Gadfly Bytes -- November, 2001
Why Do They Hate Us So Much?
By Ernest Partridge
University of California, Riverside
www.igc.org/gadfly // firstname.lastname@example.org
In my mind there is absolutely no justification and no way of
rationalizing what happened on September 11. I am convinced that Islam
does not shape the perpetrators' values and their beliefs. Islam is a
religion of peace and I pray that good Muslims will rescue Islam from the
clutches of those who use it for their political purposes. Until Americans
revisit their foreign policy practices and good Muslims challenge distorted
interpretations of Islam consistently, we may not come out of the circle of
terror and counter-terror.
Prof. Muqtedar Khan
My enemy is dead, a man divine as myself is dead,
I look where he lies white-faced and still in the coffin.
"Why do they hate us so much?" How often have we heard that question since September 11?
This was George Bush's answer in his speech to Congress: "They hate what they see right here in this chamber – a democratically elected government... They hate our freedoms – our freedom of religion, our freedom of speech, our freedom to vote..." And in his news conference: ""I'm amazed that there's such misunderstanding of what our country is about that people would hate us... I just can't believe it because I know how good we are."
And Colin Powell, on the PBS "News Hour" answered: "They don't like our value system, they don't like a system that treats each individual as a creature of God with the full rights of every other individual. They don't like our political system, our form of democracy... They resent in many instances our success as a society." (9/13)
If this smug display of a-historical self-righteousness is to be our answer to that question, "why do they hate us?," this will be a very long struggle with an uncertain outcome.
Nothing that we have done with the governments or to the people of the Islamic world can remotely justify the vicious, brutal and meticulously executed slaughter of
three thousand innocent persons, many Moslems among them. But we will be ill-equipped to deal with such fanaticism if we fail to comprehend the source of the white-heat of hatred that could motivate at least a dozen intelligent and educated individuals to put aside universal moral constraints and to sacrifice their own lives and the lives of those innocents.
The atrocities of September 11, though totally without justification (to say the least of it!), were not without cause.
The list of complaints against the United States is long. Here is a sample: First of all, in 1953 the CIA engineered the overthrow of a popular and democratically elected Iranian leader, Mohammed Mosaddeq, and put in his place the tyrannical regime of the Reza Shah Pahlavi. Mosaddeq's "crime"? He dared suggest that Iran's oil belonged to the Iranians, and that the nation was thus entitled to the control of that resource and to a fair distribution of the income from its sale. The eventual "blowback," of course, was the overthrow of the Shah and the establishment of an "Islamic Republic" under Ayatollah Khomeini.
Furthermore, rather than fulfilling the role champions of the "freedoms" that Bush and Powell celebrate, the United States has propped up a series of despotic regimes, most conspicuously Saudi Arabia, in return for protection of US investments in the region.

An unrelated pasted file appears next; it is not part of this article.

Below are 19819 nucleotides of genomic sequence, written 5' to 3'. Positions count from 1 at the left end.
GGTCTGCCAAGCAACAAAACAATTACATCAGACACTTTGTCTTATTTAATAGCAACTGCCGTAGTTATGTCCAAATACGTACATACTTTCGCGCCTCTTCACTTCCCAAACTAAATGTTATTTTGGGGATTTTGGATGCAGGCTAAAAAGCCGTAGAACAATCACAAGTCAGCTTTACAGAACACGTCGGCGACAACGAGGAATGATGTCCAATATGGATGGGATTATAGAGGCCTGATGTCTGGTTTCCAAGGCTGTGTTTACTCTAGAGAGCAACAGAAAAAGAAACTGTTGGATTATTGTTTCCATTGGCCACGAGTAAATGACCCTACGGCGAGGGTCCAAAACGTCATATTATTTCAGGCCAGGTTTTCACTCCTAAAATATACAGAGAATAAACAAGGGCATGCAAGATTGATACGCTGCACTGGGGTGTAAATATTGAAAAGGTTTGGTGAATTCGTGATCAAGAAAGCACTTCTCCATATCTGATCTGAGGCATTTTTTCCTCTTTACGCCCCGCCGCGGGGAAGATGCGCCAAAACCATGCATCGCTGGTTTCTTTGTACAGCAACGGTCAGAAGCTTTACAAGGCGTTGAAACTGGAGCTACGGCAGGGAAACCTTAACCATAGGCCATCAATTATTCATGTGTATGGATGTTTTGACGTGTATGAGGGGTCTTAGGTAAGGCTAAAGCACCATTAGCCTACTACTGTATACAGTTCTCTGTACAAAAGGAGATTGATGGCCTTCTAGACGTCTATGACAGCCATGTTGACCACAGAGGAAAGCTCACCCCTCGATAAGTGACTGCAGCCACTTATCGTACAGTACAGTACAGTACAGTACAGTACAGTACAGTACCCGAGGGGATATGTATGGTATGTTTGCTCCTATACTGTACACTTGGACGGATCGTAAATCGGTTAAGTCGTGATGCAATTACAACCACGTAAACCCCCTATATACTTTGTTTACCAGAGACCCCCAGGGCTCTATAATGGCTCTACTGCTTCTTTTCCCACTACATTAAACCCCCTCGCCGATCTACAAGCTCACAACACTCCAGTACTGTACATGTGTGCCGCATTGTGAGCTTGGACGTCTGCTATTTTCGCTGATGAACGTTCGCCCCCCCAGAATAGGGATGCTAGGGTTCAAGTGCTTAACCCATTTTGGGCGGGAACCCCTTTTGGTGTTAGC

And most grievously to the Moslems, the United States has been an uncompromising advocate, supporter and armorer of Israel, showing virtually no acknowledgment of the plight of the Palestinians, much less the justice of their cause.
There is much more to account for the hatred in the Islamic world toward the United States, but let this much suffice.
And tragically, this hatred is quite unnecessary. In fact, it is quite recent.
As the wise and eloquent Palestinian, Hanan Ashrawim recently pointed out on CNN, at the time of the establishment of the state of Israel in May, 1948, Americans were widely admired in the Arab and Islamic world. The United States had no part in the hated Sykes-Picot Treaty of 1916, in which Britain, France and Russia drew artificial national boundaries and divided up "zones of influence," thus betraying their Arab allies in the ongoing World War. (This disgraceful diplomacy is vividly portrayed late in the movie, "Lawrence of Arabia").
Moreover, in 1957, when the traditional American allies, Great Britain, France
and Israel, went to war against Egypt to reclaim the Suez canal, the United
States intervened on the side of the Arabs and put an end to that war.
Unlike the British and French, the Americans were regarded in the Arab world, not as colonialists but, on the contrary, as a nation that had successfully struggled and prevailed over a colonial empire: Great Britain.
But then, over the past five decades that admiration has eroded and has been replaced with hostility, especially in the streets and markets of the Moslem world: a hostility sufficient now to motivate a few to commit suicidal acts of cruel and random murder and with senseless destruction.
In the explicit words of one leader of this "Jihad," Osama bin Laden, the simple condition of being an American is a capital offense. "It is the will of Allah that we kill all Americans." There has been no clearer declaration of genocide since the fall of the Third Reich.
Copyright 2001, by Ernest Partridge